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Ukraine claims to retake Black Sea drilling rigs from Russian control

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Ukraine claims to retake Black Sea drilling rigs from Russian control

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Gas platforms in the Black Sea
Image caption,Russia has been using the platforms as military facilities since capturing them in 2015 (file image)

By Paul Adams

Diplomatic correspondent

Ukraine says it has successfully retaken control of four gas drilling platforms in the northern Black Sea, close to the Crimean Peninsula.

Video of the operation, which Ukraine says took place last month, shows special forces removing Russian military equipment.

Russia seized control of the so-called Boyko Towers in 2015, shortly after it illegally annexed Crimea.

There has been a battle for control of these strategic waters since last year.

A video and statement released by Ukraine’s military intelligence, entitled Battle for the Sea, offer a rare glimpse into this sphere of the conflict.

In the video, which the BBC cannot verify, rigid inflatable boats are seen speeding across the Black Sea, carrying teams of Ukrainian special forces.

At one point, the boats pass close to Snake Island, also known as Zmiinyi Island, which was captured by Russia on the first day of its full-scale invasion last year and recaptured four months later.

Troops are then seen clambering onto one of the platforms and removing Russian supplies, as well as vital radar equipment.

“On the drilling platforms, the Russians set up warehouses with ammunition and fuel for helicopters,” the video commentary says.

“They also placed radar stations on the towers with the help of which they monitored the situation in the entire Black Sea.”

The radar in question, a Neva-B, was acting as a repeater, expanding Russia’s field of vision in the vital waters between Ukraine and the Crimean Peninsula.

At one point, the video appears to show frantic efforts by Ukrainian troops to defend themselves against a Russian Su-30 fighter jet, circling overhead.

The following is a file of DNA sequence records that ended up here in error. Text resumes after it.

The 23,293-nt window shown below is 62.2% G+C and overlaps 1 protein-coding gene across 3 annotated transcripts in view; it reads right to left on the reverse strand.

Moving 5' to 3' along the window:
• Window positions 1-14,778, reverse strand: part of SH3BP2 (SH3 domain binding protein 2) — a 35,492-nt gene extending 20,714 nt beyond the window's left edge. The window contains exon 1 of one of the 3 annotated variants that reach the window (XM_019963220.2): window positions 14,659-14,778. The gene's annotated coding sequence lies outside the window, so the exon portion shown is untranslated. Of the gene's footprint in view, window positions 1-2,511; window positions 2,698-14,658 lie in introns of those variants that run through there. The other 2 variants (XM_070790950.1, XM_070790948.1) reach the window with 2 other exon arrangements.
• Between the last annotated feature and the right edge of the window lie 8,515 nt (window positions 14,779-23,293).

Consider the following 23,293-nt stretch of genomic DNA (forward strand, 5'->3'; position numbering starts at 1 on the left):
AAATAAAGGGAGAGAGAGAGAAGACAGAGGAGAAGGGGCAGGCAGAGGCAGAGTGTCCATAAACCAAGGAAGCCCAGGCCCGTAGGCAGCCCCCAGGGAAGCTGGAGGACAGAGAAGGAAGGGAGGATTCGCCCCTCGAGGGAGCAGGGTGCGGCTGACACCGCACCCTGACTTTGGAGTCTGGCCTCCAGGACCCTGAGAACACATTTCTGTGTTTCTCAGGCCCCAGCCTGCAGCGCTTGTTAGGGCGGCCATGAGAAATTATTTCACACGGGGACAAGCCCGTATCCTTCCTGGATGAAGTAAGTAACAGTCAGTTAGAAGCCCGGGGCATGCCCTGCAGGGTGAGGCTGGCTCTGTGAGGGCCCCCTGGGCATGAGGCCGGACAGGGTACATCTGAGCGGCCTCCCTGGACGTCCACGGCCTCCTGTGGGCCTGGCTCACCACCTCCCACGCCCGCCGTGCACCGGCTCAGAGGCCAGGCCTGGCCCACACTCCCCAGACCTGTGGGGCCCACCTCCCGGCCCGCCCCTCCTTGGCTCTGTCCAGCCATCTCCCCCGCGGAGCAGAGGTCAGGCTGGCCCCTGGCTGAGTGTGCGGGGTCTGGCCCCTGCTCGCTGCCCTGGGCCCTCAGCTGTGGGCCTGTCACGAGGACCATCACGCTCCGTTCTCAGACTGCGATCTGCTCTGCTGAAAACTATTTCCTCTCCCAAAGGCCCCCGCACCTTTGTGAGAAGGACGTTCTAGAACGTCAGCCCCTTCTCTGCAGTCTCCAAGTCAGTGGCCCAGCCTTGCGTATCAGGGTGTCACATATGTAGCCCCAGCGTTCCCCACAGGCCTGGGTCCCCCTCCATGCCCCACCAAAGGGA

There are celebrations as a shoulder-held anti-aircraft missile is launched, causing the jet to retreat.

There’s no obvious evidence of any further combat, but a spokesman for military intelligence said Russian troops on one of the platforms had been killed.

According to military intelligence, the operation was full of drama, including a 14-hour search for a soldier (“special agent Konan”), who fell overboard but was finally rescued after being spotted by a drone.

Ukraine’s account of the operation cannot be independently verified, but on 27 August, Britain’s Ministry of Defence (MoD) tweeted that there had been “skirmishes” around the gas platforms.

‘Unseen battle for control’

“Last week, a Russian combat jet shot at a Ukrainian military small boat operating near a platform in the north-west of the sea,” the MoD noted, in a possible reference to the operation.

It’s all part of a largely unseen battle for control of the northern Black Sea, which both sides see as vital.

The platforms commanded valuable hydrocarbon resources, the MoD said, and could be used as “forward deployment bases, helicopter landing sites and to position long-range missile systems.”

In recent days, Russia has more than once claimed to have intercepted small boats carrying Ukrainian troops off the west coast of the Crimean Peninsula.

Last year, control of Snake Island and the Boyko platforms – named after Ukraine’s former minister of energy – was all seen as part of Russia’s threat to Ukraine’s Black Sea ports.

Now it’s Russia that appears to have most to worry about, as Ukrainian drones and commandos launch raids on the northwest corner of Crimea, damaging a radar base on the Tarkhankut Peninsula and even planting a Ukrainian flag during an operation to mark Independence Day, on 24 August.

Serhiy Kuzan, of the Kyiv-based Ukrainian Security and Cooperation Centre, called the Boyko towers mission “a daring long-distance operation.”

“We beat the Russians because we were the first to reach the towers and remove the Russian eyes and ears,” he said, “before the Russians sent their aircraft to protect their equipment.”

Kyiv has made no secret of its intention to reclaim the Crimean Peninsula.

“Russia also lost the ability to fully control the waters of the Black Sea,” the video commentary says, “which makes Ukraine many nautical miles closer to the return of Crimea.”

It may be a distant prospect for now, but reducing Russia’s ability to see what’s going on in the northern Black Sea is seen as vital for gradually weakening Moscow’s grip.

A map of the drilling areas.

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